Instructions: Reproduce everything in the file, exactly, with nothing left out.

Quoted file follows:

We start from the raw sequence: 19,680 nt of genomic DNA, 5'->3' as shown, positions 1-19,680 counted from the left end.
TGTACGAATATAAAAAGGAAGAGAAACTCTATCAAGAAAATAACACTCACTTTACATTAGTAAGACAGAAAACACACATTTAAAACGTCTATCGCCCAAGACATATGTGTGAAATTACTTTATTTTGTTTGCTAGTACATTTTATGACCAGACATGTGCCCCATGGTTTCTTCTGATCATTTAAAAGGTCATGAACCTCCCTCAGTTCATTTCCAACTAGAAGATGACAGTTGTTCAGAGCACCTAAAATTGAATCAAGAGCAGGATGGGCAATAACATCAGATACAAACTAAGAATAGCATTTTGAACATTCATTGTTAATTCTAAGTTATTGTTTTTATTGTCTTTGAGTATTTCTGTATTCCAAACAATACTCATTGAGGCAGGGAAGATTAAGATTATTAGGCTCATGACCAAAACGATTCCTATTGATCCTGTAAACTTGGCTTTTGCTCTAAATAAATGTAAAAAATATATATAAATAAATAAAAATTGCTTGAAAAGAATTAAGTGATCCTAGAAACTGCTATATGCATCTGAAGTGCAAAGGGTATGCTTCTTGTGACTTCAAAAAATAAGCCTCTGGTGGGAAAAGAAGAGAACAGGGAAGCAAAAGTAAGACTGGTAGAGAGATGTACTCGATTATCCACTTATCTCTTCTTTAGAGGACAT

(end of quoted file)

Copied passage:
We start from the raw sequence: 19,680 nt of genomic DNA, 5'->3' as shown, positions 1-19,680 counted from the left end.
TGTACGAATATAAAAAGGAAGAGAAACTCTATCAAGAAAATAACACTCACTTTACATTAGTAAGACAGAAAACACACATTTAAAACGTCTATCGCCCAAGACATATGTGTGAAATTACTTTATTTTGTTTGCTAGTACATTTTATGACCAGACATGTGCCCCATGGTTTCTTCTGATCATTTAAAAGGTCATGAACCTCCCTCAGTTCATTTCCAACTAGAAGATGACAGTTGTTCAGAGCACCTAAAATTGAATCAAGAGCAGGATGGGCAATAACATCAGATACAAACTAAGAATAGCATTTTGAACATTCATTGTTAATTCTAAGTTATTGTTTTTATTGTCTTTGAGTATTTCTGTATTCCAAACAATACTCATTGAGGCAGGGAAGATTAAGATTATTAGGCTCATGACCAAAACGATTCCTATTGATCCTGTAAACTTGGCTTTTGCTCTAAATAAATGTAAAAAATATATATAAATAAATAAAAATTGCTTGAAAAGAATTAAGTGATCCTAGAAACTGCTATATGCATCTGAAGTGCAAAGGGTATGCTTCTTGTGACTTCAAAAAATAAGCCTCTGGTGGGAAAAGAAGAGAACAGGGAAGCAAAAGTAAGACTGGTAGAGAGATGTACTCGATTATCCACTTATCTCTTCTTTAGAGGACAT